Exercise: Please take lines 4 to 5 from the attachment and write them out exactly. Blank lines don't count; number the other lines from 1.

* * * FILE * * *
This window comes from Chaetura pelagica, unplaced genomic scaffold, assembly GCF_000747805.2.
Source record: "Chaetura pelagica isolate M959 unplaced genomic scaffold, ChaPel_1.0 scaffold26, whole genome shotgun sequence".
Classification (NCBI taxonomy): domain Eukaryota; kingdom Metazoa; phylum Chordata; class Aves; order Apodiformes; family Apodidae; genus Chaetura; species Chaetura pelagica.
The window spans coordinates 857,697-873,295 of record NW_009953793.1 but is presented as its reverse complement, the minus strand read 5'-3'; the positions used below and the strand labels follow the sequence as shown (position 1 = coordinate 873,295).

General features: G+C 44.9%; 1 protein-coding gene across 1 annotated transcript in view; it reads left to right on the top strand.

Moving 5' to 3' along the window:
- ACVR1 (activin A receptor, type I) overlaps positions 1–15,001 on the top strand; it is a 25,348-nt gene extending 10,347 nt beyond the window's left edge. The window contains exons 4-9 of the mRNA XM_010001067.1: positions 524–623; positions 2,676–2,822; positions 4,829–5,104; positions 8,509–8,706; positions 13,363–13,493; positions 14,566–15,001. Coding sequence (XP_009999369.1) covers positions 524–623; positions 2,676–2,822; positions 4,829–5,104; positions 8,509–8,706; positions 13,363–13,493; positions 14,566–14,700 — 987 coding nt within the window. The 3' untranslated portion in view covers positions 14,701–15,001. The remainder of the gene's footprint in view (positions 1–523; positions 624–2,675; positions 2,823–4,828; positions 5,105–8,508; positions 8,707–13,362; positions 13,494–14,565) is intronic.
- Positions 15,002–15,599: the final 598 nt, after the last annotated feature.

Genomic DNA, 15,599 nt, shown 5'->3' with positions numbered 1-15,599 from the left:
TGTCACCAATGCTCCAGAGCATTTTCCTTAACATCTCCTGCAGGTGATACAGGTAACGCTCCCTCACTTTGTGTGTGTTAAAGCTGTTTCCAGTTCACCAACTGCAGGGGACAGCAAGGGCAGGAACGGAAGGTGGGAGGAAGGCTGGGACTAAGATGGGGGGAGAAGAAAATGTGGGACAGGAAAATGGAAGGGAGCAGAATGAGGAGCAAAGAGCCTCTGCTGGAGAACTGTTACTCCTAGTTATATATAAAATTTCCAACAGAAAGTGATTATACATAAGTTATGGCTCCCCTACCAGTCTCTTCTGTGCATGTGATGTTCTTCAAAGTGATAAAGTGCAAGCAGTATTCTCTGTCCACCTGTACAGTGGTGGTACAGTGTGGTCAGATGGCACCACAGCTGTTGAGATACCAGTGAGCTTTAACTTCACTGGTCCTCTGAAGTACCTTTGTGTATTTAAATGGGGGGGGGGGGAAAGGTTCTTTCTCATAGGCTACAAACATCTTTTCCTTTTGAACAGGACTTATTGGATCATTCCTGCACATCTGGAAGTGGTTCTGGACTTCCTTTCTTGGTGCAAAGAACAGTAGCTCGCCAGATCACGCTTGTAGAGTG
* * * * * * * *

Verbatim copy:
The window spans coordinates 857,697-873,295 of record NW_009953793.1 but is presented as its reverse complement, the minus strand read 5'-3'; the positions used below and the strand labels follow the sequence as shown (position 1 = coordinate 873,295).

General features: G+C 44.9%; 1 protein-coding gene across 1 annotated transcript in view; it reads left to right on the top strand.